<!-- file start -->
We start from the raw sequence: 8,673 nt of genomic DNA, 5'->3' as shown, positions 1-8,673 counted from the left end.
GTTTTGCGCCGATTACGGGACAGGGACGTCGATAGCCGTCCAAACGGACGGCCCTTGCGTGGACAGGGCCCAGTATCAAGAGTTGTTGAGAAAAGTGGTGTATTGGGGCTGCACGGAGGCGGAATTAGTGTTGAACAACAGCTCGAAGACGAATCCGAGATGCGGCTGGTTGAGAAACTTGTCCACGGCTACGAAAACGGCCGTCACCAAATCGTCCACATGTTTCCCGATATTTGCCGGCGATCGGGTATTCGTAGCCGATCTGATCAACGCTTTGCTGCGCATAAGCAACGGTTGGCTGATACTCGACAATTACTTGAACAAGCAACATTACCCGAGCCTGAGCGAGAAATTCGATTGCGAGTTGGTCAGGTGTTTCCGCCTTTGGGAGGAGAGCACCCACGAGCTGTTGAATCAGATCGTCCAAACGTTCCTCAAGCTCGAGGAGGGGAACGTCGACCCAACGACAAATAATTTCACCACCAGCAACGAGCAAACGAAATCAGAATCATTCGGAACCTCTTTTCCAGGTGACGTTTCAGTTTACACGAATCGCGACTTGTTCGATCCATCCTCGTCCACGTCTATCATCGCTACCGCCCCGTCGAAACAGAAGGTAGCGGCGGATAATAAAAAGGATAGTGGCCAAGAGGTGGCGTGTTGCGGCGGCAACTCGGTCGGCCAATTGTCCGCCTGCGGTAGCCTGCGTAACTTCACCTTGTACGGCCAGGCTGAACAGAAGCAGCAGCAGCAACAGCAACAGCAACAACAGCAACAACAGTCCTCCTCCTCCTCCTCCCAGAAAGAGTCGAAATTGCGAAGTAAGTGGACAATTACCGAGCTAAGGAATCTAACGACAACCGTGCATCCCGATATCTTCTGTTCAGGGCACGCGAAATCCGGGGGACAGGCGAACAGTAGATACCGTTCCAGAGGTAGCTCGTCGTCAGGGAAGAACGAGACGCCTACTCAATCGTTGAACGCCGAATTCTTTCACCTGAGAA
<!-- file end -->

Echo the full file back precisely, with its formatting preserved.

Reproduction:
We start from the raw sequence: 8,673 nt of genomic DNA, 5'->3' as shown, positions 1-8,673 counted from the left end.
GTTTTGCGCCGATTACGGGACAGGGACGTCGATAGCCGTCCAAACGGACGGCCCTTGCGTGGACAGGGCCCAGTATCAAGAGTTGTTGAGAAAAGTGGTGTATTGGGGCTGCACGGAGGCGGAATTAGTGTTGAACAACAGCTCGAAGACGAATCCGAGATGCGGCTGGTTGAGAAACTTGTCCACGGCTACGAAAACGGCCGTCACCAAATCGTCCACATGTTTCCCGATATTTGCCGGCGATCGGGTATTCGTAGCCGATCTGATCAACGCTTTGCTGCGCATAAGCAACGGTTGGCTGATACTCGACAATTACTTGAACAAGCAACATTACCCGAGCCTGAGCGAGAAATTCGATTGCGAGTTGGTCAGGTGTTTCCGCCTTTGGGAGGAGAGCACCCACGAGCTGTTGAATCAGATCGTCCAAACGTTCCTCAAGCTCGAGGAGGGGAACGTCGACCCAACGACAAATAATTTCACCACCAGCAACGAGCAAACGAAATCAGAATCATTCGGAACCTCTTTTCCAGGTGACGTTTCAGTTTACACGAATCGCGACTTGTTCGATCCATCCTCGTCCACGTCTATCATCGCTACCGCCCCGTCGAAACAGAAGGTAGCGGCGGATAATAAAAAGGATAGTGGCCAAGAGGTGGCGTGTTGCGGCGGCAACTCGGTCGGCCAATTGTCCGCCTGCGGTAGCCTGCGTAACTTCACCTTGTACGGCCAGGCTGAACAGAAGCAGCAGCAGCAACAGCAACAGCAACAACAGCAACAACAGTCCTCCTCCTCCTCCTCCCAGAAAGAGTCGAAATTGCGAAGTAAGTGGACAATTACCGAGCTAAGGAATCTAACGACAACCGTGCATCCCGATATCTTCTGTTCAGGGCACGCGAAATCCGGGGGACAGGCGAACAGTAGATACCGTTCCAGAGGTAGCTCGTCGTCAGGGAAGAACGAGACGCCTACTCAATCGTTGAACGCCGAATTCTTTCACCTGAGAA